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Karal Puthen Purayil Kannan and ors. Vs. the Land Tribunal (Special Tahsildar) Edakkad and anr. - Court Judgment

LegalCrystal Citation
SubjectProperty
CourtKerala High Court
Decided On
Case NumberWrit Appeal No. 392 of 1973
Judge
Reported inAIR1977Ker1
ActsKerala Land Reforms Act, 1964 - Sections 75(2) and 77(1); Constitution of India - Article 226
AppellantKaral Puthen Purayil Kannan and ors.
RespondentThe Land Tribunal (Special Tahsildar) Edakkad and anr.
Appellant Advocate P.V. Madhavan Nambiar, Adv.
Respondent Advocate V. Bhaskaran Nambiar,; C.R. Natarajan and; M.K. Anandakr
DispositionAppeal dismissed
Cases ReferredGopalan v. Oommen
Excerpt:
.....property to which notice referred - as such notice was valid - further 'kuzhikanam chamayam' right sufficient to satisfy requirement of section 75 (2) - held, appeal against eviction not maintainable. - - the first was that the notice issued under the proviso to section 77 (1) of the act did not even clearly state what was the alternate site to which the kudikidappukars were requested to shift. the land tribunal also considered this aspect and was not satisfied that the mistake was such as to invalidate the notice. we do not wish to go into the question in greater detail in this case because we are satisfied, that the question was not properly raised before the land tribunal or before the learned judge, we do not think we should deal with the matter for the first time in this..........judge. the desom in which the property was situate was wrongly described in the notice. the land tribunal also considered this aspect and was not satisfied that the mistake was such as to invalidate the notice. we do not think that in this appeal we would be justified in reversing the finding entered by the land tribunal and accepted by the learned judge.3. the second point though covered by a number of decisions of this court raises a point which may require reconsideration by this court in an appropriate case. we do not wish to express any opinion on this point in this case because not only was the point not specifically taken before the land tribunal but even in the original petition no point such as that was argued before, us, had been taken. we would however, in order at.....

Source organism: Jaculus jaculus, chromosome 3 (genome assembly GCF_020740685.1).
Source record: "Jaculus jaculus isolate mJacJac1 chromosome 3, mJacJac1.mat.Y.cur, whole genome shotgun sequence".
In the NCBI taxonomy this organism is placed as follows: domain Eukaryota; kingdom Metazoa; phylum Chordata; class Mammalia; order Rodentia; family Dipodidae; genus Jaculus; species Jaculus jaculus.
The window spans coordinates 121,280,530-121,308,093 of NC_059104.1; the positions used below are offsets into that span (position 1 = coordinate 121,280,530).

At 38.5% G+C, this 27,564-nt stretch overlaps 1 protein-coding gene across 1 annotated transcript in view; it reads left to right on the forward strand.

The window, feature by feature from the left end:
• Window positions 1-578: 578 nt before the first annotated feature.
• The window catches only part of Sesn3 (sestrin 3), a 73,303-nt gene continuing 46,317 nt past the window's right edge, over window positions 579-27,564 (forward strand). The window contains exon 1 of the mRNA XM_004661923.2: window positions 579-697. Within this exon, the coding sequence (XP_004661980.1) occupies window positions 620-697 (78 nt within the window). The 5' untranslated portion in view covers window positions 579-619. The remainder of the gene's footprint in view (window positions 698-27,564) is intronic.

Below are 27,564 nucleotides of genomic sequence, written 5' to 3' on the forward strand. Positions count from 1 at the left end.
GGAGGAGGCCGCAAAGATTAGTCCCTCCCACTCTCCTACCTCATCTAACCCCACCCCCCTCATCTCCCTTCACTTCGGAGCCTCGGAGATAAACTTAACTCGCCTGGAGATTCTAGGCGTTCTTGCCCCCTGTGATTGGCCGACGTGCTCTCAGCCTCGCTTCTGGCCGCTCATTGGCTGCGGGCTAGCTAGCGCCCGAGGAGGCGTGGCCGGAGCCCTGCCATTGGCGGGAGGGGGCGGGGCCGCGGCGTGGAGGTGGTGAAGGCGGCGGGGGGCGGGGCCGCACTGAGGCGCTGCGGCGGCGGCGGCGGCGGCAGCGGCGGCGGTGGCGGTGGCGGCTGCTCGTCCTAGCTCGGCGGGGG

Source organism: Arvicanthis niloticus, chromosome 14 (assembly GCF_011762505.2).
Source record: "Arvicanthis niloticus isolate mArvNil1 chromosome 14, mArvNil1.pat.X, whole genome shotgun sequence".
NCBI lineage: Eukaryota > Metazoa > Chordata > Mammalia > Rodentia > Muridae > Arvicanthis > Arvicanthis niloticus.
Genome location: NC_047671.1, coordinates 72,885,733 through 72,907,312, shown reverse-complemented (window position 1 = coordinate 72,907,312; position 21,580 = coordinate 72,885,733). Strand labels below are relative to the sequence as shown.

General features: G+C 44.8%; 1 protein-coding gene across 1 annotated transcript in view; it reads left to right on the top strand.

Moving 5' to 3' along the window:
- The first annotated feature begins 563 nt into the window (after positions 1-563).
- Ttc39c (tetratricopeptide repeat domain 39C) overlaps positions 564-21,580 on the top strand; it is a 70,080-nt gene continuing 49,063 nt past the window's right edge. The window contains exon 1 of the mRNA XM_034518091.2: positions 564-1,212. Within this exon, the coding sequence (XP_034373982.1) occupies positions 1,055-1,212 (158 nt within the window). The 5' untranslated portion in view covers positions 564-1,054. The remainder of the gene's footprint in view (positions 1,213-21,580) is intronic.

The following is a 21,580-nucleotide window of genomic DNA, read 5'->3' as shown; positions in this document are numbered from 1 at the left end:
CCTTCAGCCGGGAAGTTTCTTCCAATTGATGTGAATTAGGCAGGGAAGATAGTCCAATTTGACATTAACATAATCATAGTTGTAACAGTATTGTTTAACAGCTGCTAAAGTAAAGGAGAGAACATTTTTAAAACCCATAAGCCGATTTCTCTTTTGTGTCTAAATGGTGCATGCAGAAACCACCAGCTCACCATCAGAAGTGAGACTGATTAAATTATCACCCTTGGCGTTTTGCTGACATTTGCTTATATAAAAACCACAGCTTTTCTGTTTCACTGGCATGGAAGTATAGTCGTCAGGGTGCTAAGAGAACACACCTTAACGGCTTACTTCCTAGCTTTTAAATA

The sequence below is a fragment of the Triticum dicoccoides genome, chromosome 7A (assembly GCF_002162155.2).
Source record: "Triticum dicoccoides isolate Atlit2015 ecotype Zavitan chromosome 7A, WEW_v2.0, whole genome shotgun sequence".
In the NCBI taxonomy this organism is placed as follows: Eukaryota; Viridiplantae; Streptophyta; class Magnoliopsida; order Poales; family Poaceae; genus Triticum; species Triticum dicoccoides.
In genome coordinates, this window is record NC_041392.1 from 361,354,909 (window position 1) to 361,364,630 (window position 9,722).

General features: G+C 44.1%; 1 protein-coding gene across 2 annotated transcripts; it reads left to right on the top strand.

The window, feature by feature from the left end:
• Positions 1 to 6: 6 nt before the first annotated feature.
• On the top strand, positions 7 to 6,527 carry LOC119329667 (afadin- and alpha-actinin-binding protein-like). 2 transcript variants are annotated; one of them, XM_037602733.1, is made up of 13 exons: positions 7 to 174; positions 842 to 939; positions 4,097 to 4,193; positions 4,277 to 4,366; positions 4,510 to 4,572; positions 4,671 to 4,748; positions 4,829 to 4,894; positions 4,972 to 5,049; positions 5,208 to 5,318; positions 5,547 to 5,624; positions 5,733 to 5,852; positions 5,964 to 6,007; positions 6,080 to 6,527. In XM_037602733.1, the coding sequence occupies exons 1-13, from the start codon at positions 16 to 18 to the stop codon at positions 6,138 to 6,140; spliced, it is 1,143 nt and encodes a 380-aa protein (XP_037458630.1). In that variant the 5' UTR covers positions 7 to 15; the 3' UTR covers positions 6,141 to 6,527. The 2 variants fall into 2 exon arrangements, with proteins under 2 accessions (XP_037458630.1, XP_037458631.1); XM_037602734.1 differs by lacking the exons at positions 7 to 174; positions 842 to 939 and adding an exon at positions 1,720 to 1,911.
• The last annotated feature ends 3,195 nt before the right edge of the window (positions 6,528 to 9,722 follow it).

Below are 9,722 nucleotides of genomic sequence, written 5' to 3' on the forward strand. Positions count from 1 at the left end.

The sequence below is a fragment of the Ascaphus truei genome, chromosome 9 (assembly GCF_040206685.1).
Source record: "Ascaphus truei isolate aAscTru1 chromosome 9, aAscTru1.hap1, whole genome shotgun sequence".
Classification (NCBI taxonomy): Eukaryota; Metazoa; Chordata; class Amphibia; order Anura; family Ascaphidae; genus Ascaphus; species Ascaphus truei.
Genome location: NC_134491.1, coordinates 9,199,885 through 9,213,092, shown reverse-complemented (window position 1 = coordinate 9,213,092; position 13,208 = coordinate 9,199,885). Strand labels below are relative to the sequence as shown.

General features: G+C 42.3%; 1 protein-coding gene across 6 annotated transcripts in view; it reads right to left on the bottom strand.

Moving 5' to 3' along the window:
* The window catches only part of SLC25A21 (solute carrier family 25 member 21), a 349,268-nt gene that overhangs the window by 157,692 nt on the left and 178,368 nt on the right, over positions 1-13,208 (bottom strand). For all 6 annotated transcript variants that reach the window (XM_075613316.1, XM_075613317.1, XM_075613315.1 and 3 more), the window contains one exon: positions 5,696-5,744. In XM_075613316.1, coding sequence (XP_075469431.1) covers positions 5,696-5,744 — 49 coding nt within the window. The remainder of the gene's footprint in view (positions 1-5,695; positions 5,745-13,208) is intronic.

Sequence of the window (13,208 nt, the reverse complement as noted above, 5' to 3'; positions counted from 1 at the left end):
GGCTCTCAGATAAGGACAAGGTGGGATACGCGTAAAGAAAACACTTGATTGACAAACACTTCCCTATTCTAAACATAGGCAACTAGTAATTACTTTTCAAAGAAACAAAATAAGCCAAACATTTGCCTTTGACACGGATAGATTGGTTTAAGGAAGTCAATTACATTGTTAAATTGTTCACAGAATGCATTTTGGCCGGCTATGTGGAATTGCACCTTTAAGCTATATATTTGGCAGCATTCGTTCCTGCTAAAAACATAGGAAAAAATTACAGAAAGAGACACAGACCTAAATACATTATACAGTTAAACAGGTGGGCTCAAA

Judgment:

Govindan Nair, C. J.

1. This is an appeal by the eight petitioners in O. P. No. 5025 of 1972 from the judgment dismissing the original petition. The appellants were the respondents in an application moved by the 2nd respondent herein under Section 77 read with Section 75 (2) of the Kerala Lend Reforms Act, 1963 (hereinafter referred to as the Act) for evicting the appellants. The Lend Tribunal ordered eviction. In the original petition two points were mainly raised at the time of the arguments. The first was that the notice issued under the proviso to Section 77 (1) of the Act did not even clearly state what was the alternate site to which the kudikidappukars were requested to shift. Secondly it was urged that in the alternate site, later identified, the 2nd respondent did not have full and absolute rights, she having had admittedly only kuzhikanam Chamayam and possession. The learned Judge found that though there has been a mistake in describing the property nobody had been really misled by the description and the appellants knew which was the property that was meant and in that regard therefore the notice was held to be a valid notice. The second point was also answered against the appellants on the basis that a kuzhikanam chamayam right would be sufficient for satisfying the requirement of Section 75 (2) of the Act where it speaks of 'a new site belonging to him.

2. Counsel for the appellants has urged before us again the two points that were taken before the learned Judge. On the first point we feel no hesitation in upholding the view taken by the learned Judge. The desom in which the property was situate was wrongly described in the notice. The Land Tribunal also considered this aspect and was not satisfied that the mistake was such as to invalidate the notice. We do not think that in this appeal we would be justified in reversing the finding entered by the Land Tribunal and accepted by the learned Judge.